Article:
4.2. Empirical analysis

Based on the list and information of Sovacool, the following accidents are not included in the present study of severe accidents: Chalk River (1952) showed no core meltdown; Windscale (1957) was a military reactor only used for weapon production; Simi Valley (1959) was an experimental reactor; Monroe (1966) was an experimental reactor; and Lucens (1969) was an experimental reactor and probably showed no core meltdown. In Fukushima three of the six reactors at the site suffered severe destruction with INES ratings of 5–7. This threefold accident is counted as one because all three were triggered by the same cause, the tsunami with subsequent earthquake.

There remain four core melt accidents in nuclear reactors for power generation.

Given the number of severe accidents, 4, and the cumulative reactor-years, 14,766, it is straightforward to calculate the probability p of a core melt accident at one reactor in 1 year:


So, we expect one severe accident in 3700 reactor-years.

This simple calculation contains several uncertainties. Firstly, it is assumed that all reactors at all times have the same failure probability. Secondly, because of the small sample size of four events, it is subject to statistical fluctuations. This can be expressed through the confidence interval. Within a 95% confidence limit, the empirical value of four events leads to a confidence interval of 1.0899 and 10.2416 events in 14,766 reactor-years. Therefore, with a confidence of 95%, the failure rate is between one accident in 1442 and one accident in 13,548 reactor-years. Nevertheless, the most probable value is 1 in 3700 reactor-years.

Based on this value, it is possible to calculate the probability of accidents in the future. In a world with 443 reactors, we should expect 2.99 core melt accidents within the next 25 years with a 95% confidence interval of 0.82 accidents and 7.7 accidents. The USA with 104 reactors have to expect 0.7 core melt accidents within 25 years, with 95% confidence interval between 0.2 and 1.8 accidents.


5. Learning effects

5.1. Introduction

Experience and learning from operating power reactors and from analysing incidents and accidents are important for further reducing accident rates. Increasing operational experience should result in decreasing accident rates. This can be tested empirically by comparing accident rates with the amount of operational experience. In a simple approach, operational experience can be measured by the cumulative number of reactor-years up to a given date.

The small number of core melt accidents makes it difficult to detect any learning effect. Therefore, for this analysis we also included minor accidents and incidents. The two different datasets from The Guardian with 35 accidents and from Sovacool with 99 accidents were analysed independently. The Guardian data were grouped according to INES levels, and here all incidents of level 2 and above were included. One of the criteria for a level 2 incident is a ‘significant contamination within a facility into an area not expected by design’. So, these incidents must be avoided by all means. From Sovacool’s data all accidents related to nuclear power generation were included. Some of the basic results given below are summarised in [1], but the analysis here is more detailed.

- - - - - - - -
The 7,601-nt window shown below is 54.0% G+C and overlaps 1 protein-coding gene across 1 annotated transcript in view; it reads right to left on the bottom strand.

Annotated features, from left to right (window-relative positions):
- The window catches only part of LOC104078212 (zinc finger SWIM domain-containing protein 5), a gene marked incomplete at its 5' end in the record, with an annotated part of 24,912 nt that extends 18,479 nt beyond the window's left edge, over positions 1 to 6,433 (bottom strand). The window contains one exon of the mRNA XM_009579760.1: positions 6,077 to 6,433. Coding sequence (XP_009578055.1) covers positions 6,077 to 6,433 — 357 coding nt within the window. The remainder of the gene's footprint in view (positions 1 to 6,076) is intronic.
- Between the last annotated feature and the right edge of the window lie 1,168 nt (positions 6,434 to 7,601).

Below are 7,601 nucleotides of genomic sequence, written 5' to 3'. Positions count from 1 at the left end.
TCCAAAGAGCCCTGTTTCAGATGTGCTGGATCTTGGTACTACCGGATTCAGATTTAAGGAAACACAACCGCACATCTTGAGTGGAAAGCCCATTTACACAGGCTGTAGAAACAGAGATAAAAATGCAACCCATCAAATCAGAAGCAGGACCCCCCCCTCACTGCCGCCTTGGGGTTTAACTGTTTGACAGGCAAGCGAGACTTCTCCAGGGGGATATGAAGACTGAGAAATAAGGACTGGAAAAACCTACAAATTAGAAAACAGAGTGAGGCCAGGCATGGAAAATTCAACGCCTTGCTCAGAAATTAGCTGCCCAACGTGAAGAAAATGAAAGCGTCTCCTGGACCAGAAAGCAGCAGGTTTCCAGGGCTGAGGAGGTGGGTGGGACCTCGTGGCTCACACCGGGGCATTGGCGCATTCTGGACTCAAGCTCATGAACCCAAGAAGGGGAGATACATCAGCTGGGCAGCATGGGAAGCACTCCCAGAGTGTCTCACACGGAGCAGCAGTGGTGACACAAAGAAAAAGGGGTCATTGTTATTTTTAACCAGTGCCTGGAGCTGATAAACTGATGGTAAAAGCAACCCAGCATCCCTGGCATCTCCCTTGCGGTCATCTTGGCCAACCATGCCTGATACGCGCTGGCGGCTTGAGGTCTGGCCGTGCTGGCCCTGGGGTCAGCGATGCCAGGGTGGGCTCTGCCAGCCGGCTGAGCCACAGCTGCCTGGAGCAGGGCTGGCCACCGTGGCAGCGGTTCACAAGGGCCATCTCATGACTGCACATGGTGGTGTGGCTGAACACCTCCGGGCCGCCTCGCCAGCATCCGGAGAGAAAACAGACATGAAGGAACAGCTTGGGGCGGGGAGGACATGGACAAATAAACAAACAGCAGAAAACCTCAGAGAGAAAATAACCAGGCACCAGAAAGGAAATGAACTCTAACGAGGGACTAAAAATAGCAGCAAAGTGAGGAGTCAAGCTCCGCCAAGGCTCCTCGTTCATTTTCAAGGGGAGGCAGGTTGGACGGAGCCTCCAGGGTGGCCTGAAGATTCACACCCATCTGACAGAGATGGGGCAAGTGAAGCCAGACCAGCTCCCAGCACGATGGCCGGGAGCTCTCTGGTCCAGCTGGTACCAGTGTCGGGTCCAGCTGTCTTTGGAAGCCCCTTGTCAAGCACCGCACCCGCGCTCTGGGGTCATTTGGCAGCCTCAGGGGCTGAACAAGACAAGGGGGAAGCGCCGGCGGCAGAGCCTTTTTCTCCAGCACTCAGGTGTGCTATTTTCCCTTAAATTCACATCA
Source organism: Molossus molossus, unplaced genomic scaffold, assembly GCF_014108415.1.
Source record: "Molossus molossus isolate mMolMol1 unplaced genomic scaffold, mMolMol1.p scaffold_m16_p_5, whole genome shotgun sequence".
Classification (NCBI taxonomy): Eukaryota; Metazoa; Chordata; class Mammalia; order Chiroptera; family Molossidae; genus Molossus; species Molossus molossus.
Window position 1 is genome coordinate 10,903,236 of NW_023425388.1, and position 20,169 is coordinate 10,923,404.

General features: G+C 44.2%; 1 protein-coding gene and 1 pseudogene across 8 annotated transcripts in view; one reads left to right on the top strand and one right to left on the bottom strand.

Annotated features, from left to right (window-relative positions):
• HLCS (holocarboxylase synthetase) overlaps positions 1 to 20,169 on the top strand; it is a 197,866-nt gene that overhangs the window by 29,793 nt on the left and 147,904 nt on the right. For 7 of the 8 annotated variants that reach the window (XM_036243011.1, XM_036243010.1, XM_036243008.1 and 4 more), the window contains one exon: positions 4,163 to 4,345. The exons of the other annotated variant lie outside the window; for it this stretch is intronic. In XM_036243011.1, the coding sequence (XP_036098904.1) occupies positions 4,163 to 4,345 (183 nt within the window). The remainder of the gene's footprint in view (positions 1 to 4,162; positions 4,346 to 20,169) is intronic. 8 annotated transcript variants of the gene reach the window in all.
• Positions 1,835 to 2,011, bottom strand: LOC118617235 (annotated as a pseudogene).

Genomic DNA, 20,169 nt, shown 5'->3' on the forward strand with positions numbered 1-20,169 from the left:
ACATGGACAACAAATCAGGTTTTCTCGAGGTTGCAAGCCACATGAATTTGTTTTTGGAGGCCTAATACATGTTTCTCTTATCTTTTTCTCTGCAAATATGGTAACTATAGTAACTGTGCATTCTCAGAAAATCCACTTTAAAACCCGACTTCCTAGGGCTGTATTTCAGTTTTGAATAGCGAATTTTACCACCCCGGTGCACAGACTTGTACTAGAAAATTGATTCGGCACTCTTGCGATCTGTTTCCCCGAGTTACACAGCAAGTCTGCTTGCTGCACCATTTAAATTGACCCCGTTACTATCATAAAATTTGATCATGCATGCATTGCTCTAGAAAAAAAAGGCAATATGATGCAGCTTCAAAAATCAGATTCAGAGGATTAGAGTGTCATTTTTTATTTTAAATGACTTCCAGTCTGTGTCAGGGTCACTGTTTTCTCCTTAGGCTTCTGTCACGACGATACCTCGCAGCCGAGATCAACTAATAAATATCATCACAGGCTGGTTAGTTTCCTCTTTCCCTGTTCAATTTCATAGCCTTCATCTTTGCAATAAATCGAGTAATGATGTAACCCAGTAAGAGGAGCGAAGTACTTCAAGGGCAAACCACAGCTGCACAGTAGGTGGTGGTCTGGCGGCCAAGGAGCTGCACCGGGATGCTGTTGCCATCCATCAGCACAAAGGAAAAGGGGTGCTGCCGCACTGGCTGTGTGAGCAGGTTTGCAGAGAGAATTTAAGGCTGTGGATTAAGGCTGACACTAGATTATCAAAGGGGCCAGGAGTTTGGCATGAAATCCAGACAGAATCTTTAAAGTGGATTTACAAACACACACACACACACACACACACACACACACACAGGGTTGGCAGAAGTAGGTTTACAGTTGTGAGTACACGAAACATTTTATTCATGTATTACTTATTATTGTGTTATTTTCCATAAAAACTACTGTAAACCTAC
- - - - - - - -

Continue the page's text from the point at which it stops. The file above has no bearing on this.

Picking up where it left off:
5.2. Preliminary analysis

In order to analyse the rather low number of accidents, the total number of accidents, which is the cumulative number of accidents that had happened until a given year, was compared to the total number of reactor-years until that year, which is the cumulative reactor-years. Thus, the accident rate is

accident rate=cumulative number of accidentscumulative reactor years.E3

Without any learning effect, the increase in accidents per reactor-year should be the same for every reactor-year; so, this accident rate should remain constant. A learning effect would decrease the accident rate.

We start by investigating The Guardian data. As discussed in Section 2, after excluding some accidents from the study, the final number of nuclear power-related incidents or accidents with level 2 and above is 16. The accident rate calculated from these data is plotted against the cumulative reactor-years in Figure 2. In order to present the data more clearly, the accident rate is displayed in a logarithmic scale. Every point represents the data of 1 year. The lines are 95% pointwise confidence intervals obtained from Poisson statistics.

Figure 2.

Accident rate = cumulative accidents/cumulative reactor-years on a log scale vs. cumulative reactor years, each data point representing 1 year. The lines are 95% pointwise confidence limits. Source: The Guardian.

A decreasing trend in this plot would indicate the presence of a learning effect. As can be readily seen, the first accident in 1957 resulted in a relatively high accident rate of about 0.05 per reactor-year. The following years saw no (publicly known) accident so the observed rate decreases drastically. Such a decreasing behaviour would be expected if an initial learning effect exists. However, after around 500 reactor-years, the plot appears to stabilise, with the accident rate varying around a constant value of about 1 in 1000 reactor-years. The plot does not indicate a learning effect. We investigate this further using a more detailed statistical analysis in Section 4.2.